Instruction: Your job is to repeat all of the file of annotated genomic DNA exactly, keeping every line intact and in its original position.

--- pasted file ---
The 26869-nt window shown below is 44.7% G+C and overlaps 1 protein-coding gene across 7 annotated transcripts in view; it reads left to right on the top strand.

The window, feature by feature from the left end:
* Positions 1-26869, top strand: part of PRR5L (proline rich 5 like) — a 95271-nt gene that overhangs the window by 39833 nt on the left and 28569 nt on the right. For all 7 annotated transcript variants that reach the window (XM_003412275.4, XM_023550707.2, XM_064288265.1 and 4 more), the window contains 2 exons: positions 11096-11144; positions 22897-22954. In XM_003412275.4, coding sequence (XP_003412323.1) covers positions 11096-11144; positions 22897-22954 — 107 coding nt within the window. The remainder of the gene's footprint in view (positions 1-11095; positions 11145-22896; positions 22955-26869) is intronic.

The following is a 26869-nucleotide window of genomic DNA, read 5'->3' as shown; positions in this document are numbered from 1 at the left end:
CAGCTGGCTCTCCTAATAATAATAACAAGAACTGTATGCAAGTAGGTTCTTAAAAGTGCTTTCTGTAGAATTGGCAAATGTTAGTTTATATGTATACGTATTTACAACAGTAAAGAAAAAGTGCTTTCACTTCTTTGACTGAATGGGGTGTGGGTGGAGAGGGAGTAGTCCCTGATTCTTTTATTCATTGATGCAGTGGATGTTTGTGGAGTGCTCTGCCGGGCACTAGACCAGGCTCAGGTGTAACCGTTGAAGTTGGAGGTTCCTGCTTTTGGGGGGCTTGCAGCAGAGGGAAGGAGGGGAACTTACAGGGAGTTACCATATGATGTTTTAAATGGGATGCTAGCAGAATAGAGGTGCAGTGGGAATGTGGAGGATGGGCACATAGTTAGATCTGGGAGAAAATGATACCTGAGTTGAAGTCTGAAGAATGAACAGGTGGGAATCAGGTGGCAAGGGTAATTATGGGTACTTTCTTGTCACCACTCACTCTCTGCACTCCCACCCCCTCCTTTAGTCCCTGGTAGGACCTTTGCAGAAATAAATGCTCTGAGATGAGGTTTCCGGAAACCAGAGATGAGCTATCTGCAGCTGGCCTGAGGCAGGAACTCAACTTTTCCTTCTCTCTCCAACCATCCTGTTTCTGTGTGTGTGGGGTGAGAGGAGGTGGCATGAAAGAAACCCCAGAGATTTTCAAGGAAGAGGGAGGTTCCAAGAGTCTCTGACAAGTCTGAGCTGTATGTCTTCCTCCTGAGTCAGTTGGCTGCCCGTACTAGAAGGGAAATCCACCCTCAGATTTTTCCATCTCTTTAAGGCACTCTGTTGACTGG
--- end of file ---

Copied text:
The 26869-nt window shown below is 44.7% G+C and overlaps 1 protein-coding gene across 7 annotated transcripts in view; it reads left to right on the top strand.

The window, feature by feature from the left end:
* Positions 1-26869, top strand: part of PRR5L (proline rich 5 like) — a 95271-nt gene that overhangs the window by 39833 nt on the left and 28569 nt on the right. For all 7 annotated transcript variants that reach the window (XM_003412275.4, XM_023550707.2, XM_064288265.1 and 4 more), the window contains 2 exons: positions 11096-11144; positions 22897-22954. In XM_003412275.4, coding sequence (XP_003412323.1) covers positions 11096-11144; positions 22897-22954 — 107 coding nt within the window. The remainder of the gene's footprint in view (positions 1-11095; positions 11145-22896; positions 22955-26869) is intronic.

The following is a 26869-nucleotide window of genomic DNA, read 5'->3' as shown; positions in this document are numbered from 1 at the left end:
CAGCTGGCTCTCCTAATAATAATAACAAGAACTGTATGCAAGTAGGTTCTTAAAAGTGCTTTCTGTAGAATTGGCAAATGTTAGTTTATATGTATACGTATTTACAACAGTAAAGAAAAAGTGCTTTCACTTCTTTGACTGAATGGGGTGTGGGTGGAGAGGGAGTAGTCCCTGATTCTTTTATTCATTGATGCAGTGGATGTTTGTGGAGTGCTCTGCCGGGCACTAGACCAGGCTCAGGTGTAACCGTTGAAGTTGGAGGTTCCTGCTTTTGGGGGGCTTGCAGCAGAGGGAAGGAGGGGAACTTACAGGGAGTTACCATATGATGTTTTAAATGGGATGCTAGCAGAATAGAGGTGCAGTGGGAATGTGGAGGATGGGCACATAGTTAGATCTGGGAGAAAATGATACCTGAGTTGAAGTCTGAAGAATGAACAGGTGGGAATCAGGTGGCAAGGGTAATTATGGGTACTTTCTTGTCACCACTCACTCTCTGCACTCCCACCCCCTCCTTTAGTCCCTGGTAGGACCTTTGCAGAAATAAATGCTCTGAGATGAGGTTTCCGGAAACCAGAGATGAGCTATCTGCAGCTGGCCTGAGGCAGGAACTCAACTTTTCCTTCTCTCTCCAACCATCCTGTTTCTGTGTGTGTGGGGTGAGAGGAGGTGGCATGAAAGAAACCCCAGAGATTTTCAAGGAAGAGGGAGGTTCCAAGAGTCTCTGACAAGTCTGAGCTGTATGTCTTCCTCCTGAGTCAGTTGGCTGCCCGTACTAGAAGGGAAATCCACCCTCAGATTTTTCCATCTCTTTAAGGCACTCTGTTGACTGG